Two families in Illinois recently won big legal victories against physicians, nurses, and medical centers over their children’s birth injuries. One family settled with a doctor and hospital for $35 million while another received a $40 million jury award. Both cases centered on deliveries by Cesarean section.
Family Settles Cerebral Palsy Case for $35 Million in Evanston
The unnamed plaintiffs settled with Evanston’s NorthShore University Health System and obstetrician Dr. Fabio Ortega. Their daughter and her twin were born prematurely at NorthShore in 2015 under the care of Dr. Ortega. Now seven years old, the younger twin has severe cerebral palsy and needs lifelong care.
The family and their lawyers argued that Dr. Ortega was negligent in the C-section delivery that caused irreversible injuries to the little girl. He told the parents he would be at the hospital after they were admitted. Instead, he left them in the care of a third-year resident while he went to a clinic to take care of other patients for most of the day.
While he was away, another doctor recommended a C-section. Dr. Ortega returned late, and then, according to the family’s lawyers, botched the procedure. They alleged that he did not make a proper surgical incision, that he did not deliver the younger twin in a timely manner, and that he tugged and pulled on her inappropriately during the delivery.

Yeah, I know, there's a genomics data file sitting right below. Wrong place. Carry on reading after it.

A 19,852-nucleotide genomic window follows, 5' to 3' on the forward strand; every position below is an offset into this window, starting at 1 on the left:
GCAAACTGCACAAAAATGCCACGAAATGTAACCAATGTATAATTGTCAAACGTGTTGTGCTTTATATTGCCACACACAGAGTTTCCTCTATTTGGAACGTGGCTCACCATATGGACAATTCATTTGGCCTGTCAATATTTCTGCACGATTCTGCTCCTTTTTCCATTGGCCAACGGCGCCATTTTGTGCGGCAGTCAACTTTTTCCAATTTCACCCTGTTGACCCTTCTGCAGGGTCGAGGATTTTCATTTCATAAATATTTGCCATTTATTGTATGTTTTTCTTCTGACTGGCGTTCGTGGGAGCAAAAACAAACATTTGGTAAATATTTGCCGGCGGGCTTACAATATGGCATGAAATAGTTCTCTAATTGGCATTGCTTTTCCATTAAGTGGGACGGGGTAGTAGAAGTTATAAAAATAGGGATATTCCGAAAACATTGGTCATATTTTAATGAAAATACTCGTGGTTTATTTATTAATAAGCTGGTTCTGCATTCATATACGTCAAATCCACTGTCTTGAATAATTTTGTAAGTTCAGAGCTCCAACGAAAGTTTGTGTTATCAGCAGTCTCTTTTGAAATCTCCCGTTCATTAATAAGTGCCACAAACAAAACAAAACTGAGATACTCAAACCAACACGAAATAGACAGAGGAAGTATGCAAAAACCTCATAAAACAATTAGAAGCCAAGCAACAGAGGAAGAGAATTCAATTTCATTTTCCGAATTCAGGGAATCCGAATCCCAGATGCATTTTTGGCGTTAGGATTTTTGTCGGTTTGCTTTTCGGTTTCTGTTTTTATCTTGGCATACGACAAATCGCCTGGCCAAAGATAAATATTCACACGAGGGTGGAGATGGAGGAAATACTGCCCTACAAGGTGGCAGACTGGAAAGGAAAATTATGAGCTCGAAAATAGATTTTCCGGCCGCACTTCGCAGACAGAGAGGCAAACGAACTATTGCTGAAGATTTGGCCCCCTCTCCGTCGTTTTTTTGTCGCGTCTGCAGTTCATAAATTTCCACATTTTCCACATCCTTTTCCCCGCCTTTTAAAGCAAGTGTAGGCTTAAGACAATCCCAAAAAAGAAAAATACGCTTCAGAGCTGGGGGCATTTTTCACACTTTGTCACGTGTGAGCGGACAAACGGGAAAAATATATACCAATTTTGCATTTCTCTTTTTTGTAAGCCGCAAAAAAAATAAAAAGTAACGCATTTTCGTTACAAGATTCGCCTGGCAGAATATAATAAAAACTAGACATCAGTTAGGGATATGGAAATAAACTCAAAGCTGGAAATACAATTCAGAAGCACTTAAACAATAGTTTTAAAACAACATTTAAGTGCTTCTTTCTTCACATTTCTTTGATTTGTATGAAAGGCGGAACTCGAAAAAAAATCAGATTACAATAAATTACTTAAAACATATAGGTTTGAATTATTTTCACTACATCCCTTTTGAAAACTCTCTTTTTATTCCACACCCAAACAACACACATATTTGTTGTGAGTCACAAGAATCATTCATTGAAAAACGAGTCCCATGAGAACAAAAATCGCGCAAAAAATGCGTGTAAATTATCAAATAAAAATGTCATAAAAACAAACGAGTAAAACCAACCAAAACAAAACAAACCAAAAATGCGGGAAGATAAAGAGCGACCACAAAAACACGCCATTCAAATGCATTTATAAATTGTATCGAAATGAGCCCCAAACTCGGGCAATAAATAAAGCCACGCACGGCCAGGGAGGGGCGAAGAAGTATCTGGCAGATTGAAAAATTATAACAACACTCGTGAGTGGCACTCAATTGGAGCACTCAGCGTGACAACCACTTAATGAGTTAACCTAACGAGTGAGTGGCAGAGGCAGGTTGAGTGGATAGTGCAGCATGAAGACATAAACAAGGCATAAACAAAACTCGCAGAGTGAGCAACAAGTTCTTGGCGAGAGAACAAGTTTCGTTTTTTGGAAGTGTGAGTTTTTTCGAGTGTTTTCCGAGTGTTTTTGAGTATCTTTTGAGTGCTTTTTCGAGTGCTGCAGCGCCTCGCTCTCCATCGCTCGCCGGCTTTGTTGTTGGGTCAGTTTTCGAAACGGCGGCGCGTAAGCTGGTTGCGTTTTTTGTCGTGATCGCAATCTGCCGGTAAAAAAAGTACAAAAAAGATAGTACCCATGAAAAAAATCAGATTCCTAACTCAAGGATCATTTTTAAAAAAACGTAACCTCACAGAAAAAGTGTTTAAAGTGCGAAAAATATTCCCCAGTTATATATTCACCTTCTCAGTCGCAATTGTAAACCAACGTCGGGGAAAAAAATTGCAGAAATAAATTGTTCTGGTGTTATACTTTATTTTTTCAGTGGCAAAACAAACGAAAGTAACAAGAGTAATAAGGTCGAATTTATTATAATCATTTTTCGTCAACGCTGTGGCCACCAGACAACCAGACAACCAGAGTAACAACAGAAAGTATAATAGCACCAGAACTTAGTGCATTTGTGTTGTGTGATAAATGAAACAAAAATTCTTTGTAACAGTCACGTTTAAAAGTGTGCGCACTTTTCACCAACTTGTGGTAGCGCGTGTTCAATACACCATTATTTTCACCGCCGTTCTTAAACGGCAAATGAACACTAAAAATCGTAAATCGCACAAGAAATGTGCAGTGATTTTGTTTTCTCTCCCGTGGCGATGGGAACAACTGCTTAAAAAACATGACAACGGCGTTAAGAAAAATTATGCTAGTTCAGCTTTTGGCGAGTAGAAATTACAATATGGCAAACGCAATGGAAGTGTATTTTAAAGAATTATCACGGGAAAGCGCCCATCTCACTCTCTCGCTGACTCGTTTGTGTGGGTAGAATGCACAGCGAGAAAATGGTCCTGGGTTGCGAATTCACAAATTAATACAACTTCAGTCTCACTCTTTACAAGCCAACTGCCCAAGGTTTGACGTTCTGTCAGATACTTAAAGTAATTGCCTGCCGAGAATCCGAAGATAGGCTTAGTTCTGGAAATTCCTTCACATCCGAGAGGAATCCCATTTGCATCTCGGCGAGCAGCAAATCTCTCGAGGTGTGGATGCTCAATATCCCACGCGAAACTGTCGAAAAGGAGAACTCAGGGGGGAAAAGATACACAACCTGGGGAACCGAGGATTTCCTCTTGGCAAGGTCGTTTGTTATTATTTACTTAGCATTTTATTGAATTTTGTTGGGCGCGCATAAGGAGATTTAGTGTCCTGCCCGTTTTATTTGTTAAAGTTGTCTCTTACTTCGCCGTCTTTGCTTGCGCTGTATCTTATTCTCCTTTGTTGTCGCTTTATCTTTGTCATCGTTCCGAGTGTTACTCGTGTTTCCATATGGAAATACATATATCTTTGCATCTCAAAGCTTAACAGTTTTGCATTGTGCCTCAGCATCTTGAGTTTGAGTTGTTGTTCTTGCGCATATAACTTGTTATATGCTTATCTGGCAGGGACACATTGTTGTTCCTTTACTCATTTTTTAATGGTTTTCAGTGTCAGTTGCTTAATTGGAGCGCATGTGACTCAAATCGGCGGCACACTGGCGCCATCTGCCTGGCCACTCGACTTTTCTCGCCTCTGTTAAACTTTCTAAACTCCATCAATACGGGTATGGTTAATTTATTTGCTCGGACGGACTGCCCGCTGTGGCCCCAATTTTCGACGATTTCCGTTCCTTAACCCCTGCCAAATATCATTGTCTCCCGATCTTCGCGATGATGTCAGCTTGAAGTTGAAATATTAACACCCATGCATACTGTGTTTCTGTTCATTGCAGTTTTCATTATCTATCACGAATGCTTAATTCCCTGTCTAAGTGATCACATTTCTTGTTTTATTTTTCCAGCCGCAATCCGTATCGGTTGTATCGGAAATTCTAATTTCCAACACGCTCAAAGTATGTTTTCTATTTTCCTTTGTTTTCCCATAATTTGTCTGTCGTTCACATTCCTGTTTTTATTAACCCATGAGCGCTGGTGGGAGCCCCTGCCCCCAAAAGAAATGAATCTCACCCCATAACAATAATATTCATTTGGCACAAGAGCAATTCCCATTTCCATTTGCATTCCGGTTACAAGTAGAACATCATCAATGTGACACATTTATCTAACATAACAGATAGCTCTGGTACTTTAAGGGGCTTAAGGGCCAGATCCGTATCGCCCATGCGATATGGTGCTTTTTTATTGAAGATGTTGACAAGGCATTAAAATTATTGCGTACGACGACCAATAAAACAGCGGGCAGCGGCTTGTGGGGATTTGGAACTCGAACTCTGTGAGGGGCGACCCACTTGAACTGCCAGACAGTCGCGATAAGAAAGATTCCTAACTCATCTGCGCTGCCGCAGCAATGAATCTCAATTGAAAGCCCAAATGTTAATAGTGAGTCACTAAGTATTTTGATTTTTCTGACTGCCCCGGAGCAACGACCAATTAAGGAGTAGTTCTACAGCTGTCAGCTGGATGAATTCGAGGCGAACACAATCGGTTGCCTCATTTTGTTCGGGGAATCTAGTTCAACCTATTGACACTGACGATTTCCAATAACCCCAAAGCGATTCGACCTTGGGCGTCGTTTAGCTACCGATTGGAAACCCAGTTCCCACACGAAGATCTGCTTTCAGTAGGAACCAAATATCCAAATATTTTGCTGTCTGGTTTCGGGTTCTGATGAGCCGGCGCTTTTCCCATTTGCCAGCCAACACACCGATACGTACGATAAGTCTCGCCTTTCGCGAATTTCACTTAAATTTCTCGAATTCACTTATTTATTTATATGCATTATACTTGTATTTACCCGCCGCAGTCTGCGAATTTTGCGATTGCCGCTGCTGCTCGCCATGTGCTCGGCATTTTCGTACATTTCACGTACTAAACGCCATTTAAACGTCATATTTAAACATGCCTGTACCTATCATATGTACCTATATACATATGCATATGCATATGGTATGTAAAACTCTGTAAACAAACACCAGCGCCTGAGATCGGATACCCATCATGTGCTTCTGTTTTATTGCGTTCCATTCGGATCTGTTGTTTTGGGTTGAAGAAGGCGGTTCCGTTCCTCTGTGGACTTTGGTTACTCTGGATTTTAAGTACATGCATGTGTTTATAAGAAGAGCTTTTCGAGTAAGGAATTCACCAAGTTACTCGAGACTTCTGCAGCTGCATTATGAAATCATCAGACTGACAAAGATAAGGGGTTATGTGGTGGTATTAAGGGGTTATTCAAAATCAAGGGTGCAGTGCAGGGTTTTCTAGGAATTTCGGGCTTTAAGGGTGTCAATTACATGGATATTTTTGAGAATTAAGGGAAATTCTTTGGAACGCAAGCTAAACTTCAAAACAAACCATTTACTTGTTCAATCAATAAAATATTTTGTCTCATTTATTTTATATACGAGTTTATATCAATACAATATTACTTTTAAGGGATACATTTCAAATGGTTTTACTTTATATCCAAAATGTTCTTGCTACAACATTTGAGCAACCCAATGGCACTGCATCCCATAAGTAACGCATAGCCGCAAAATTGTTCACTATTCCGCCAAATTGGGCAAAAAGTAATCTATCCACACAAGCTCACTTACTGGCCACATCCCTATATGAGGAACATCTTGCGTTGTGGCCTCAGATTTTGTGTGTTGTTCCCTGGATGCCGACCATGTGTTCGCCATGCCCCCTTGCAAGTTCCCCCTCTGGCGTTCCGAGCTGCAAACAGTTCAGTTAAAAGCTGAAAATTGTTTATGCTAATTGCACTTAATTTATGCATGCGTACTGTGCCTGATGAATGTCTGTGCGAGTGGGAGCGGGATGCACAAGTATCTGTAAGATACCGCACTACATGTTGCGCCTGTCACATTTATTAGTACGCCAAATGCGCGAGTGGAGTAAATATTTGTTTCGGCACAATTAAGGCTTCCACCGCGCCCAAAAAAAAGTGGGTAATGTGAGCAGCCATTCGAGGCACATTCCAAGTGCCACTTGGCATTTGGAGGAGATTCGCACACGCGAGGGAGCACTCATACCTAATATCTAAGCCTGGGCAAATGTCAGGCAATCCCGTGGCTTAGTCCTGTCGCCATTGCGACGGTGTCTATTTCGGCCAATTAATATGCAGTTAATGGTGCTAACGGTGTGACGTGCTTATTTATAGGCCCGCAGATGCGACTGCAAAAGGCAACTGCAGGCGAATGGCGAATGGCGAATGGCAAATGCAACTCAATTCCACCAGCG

Dr. Ortega was later removed from patient care over allegations of sexual assault. He eventually pleaded guilty and spent time in jail. The family in this case was able to secure the large settlement that will help them provide ongoing care for their little girl.
Jury Awards $40 Million in Coles County
In another case recently resolved, a family won the largest medical malpractice amount ever awarded by a jury in central Illinois. The Campbell family sued on behalf of their daughter Kiera, who suffers lifelong disabilities related to birth injuries.
Jane Campbell gave birth to Kiera at Sarah Bush Lincoln Health Center in 2003 after experiencing cramping and bleeding. When she was admitted, it was determined that she had suffered a placental abruption, a serious complication.
Nurses and other staff delayed calling in a physician to perform a C-section. As a result, Kiera suffered damage that resulted in mild cerebral palsy, developmental delays, speech delays, and a seizure disorder.
The case took 15 years to resolve, but ultimately the jury only needed three hours to award the Campbells $40 million. The award included $5 million for past disability, $20 million for future disability, $1.25 million for emotional distress, $5 million for future caretaking, and $4 million for lost earning capacity.
The large award came after an offer of $3 million to settle the case. The Campbells decided to continue to trial, requesting $35 to $37 million.
These two cases highlight the ongoing need to hold medical professionals and hospitals accountable for their negligent actions. These two families received justice and helped prevent tragedies from occurring to families in the future.